RAKEN Travel  >  Tunisia  >  Sidi Bou Said - History

Sidi Bou Said  : History    Leisure

Situated 20 km North of Tunis, Sidi Bou Said owes its name to the Muslim saint Abu Said Ibn Khalef Ibn Yahia El-Beji, whose tomb is under a cupola, near the famous Caf El Allia (Caf des Nattes).

Born at Beja in 1156, Abu Said studied and taught science and religion at the Zitouna mosque in Tunis. After a long journey to the Middle East, he retired from the world to meditate and accomplish his duties or marabou (erudite monk).


After his return to Tunis, he used the small village of Jebel El-Manar (the fire mountain, where a fire was at the place of the present lighthouse, to guide the boats in Punic and Roman times) as his sanctuary.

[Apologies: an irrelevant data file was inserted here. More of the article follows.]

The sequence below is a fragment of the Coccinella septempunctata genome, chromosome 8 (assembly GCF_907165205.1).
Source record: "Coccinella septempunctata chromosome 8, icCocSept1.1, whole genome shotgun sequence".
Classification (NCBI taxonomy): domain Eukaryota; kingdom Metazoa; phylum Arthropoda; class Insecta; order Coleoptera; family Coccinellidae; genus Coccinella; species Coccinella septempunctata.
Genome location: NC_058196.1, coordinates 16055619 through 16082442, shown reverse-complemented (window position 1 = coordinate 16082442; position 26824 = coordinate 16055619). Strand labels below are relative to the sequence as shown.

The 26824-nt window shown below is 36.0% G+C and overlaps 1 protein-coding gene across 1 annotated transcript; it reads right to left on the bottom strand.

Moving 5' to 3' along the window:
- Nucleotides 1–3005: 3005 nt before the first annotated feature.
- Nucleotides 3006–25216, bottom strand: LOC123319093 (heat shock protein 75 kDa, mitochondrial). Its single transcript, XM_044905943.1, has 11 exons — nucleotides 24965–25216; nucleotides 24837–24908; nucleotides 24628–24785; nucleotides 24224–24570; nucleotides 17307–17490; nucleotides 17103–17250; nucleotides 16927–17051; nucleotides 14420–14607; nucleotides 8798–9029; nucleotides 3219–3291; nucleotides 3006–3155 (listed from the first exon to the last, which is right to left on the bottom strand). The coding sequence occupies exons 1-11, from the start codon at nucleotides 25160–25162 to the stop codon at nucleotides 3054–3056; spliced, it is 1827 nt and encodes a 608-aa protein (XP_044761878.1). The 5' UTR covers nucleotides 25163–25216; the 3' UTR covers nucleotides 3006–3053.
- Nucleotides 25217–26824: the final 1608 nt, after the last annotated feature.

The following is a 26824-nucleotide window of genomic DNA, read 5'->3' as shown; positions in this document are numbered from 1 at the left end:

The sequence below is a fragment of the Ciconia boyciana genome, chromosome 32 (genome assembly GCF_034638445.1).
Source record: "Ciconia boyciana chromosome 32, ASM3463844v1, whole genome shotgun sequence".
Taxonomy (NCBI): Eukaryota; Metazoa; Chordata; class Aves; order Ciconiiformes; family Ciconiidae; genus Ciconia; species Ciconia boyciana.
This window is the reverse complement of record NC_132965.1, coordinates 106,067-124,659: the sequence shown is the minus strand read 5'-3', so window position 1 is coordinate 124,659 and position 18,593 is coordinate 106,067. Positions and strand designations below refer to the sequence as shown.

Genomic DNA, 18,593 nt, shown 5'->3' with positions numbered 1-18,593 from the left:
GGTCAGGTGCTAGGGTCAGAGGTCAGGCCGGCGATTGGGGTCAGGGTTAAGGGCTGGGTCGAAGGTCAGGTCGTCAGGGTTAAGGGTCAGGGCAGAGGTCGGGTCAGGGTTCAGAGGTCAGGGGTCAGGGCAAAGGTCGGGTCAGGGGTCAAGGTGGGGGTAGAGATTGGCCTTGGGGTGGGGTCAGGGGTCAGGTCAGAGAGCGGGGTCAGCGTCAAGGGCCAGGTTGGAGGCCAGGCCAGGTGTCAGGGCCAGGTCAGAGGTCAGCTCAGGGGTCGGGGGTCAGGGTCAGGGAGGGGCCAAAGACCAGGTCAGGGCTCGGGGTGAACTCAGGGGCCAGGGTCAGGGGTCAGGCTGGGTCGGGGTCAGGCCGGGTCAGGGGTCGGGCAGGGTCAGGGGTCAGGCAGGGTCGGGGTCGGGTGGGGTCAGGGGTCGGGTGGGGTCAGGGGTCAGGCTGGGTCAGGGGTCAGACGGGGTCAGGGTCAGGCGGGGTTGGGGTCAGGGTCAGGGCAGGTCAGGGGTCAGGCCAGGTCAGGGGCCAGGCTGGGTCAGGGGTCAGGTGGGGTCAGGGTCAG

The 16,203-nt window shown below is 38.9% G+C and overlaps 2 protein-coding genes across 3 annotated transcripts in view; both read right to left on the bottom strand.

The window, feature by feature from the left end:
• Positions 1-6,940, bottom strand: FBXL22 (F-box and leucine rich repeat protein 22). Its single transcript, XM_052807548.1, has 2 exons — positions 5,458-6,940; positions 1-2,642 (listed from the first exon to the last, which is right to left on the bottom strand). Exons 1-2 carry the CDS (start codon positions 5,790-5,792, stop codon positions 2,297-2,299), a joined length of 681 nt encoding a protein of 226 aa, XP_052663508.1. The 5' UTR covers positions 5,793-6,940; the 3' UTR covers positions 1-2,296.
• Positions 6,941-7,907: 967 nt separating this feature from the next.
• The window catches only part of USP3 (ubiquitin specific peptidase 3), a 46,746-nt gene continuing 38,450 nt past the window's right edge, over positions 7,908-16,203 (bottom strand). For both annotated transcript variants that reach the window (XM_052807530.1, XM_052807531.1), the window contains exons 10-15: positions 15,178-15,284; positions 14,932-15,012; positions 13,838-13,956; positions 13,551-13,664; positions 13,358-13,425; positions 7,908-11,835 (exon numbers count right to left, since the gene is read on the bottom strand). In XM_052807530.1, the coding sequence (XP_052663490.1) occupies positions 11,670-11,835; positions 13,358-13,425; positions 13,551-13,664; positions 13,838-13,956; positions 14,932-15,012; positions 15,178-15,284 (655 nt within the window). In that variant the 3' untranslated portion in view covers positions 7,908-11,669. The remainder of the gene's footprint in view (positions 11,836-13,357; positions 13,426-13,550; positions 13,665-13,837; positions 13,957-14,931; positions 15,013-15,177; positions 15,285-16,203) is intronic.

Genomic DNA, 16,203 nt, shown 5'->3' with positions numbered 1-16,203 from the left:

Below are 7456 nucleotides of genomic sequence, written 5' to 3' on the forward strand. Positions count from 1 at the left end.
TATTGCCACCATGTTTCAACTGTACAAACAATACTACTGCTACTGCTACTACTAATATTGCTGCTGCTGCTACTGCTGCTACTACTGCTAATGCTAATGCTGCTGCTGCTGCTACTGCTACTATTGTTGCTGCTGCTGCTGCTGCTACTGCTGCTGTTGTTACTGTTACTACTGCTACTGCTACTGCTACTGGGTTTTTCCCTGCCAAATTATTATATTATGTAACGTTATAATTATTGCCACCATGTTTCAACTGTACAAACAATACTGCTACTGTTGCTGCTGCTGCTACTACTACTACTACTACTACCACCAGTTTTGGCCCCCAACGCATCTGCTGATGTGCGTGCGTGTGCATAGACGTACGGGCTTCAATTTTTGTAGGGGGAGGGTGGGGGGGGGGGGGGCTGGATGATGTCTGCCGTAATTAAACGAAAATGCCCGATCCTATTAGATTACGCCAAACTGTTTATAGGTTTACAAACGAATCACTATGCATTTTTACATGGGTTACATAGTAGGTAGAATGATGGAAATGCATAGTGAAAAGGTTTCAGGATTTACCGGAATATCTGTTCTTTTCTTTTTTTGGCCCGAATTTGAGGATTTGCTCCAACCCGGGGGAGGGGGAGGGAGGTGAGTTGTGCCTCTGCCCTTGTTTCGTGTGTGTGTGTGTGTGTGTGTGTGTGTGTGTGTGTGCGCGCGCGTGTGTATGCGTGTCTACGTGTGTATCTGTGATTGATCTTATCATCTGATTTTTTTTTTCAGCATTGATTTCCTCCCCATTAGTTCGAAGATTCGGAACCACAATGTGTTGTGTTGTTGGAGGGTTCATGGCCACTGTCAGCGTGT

Abu Said died in 1231 and was buried on the Jebel; his mausoleum became a place of pilgrimage and the village of Sidi Abu Said was built around it. 
In the 18th century, the Husseinite Beys (Turkish governors turned kings) and later the wealthy burghers of Tunis erected residences, roads and thus Sidi Bou Said gradually got its present typical architecture.


With the arrival of Baron Rodolphe d’Erlanger, the light blue and white colours were applied and Sidi Bou Said became the village we know nowadays and which leaves us dreaming.

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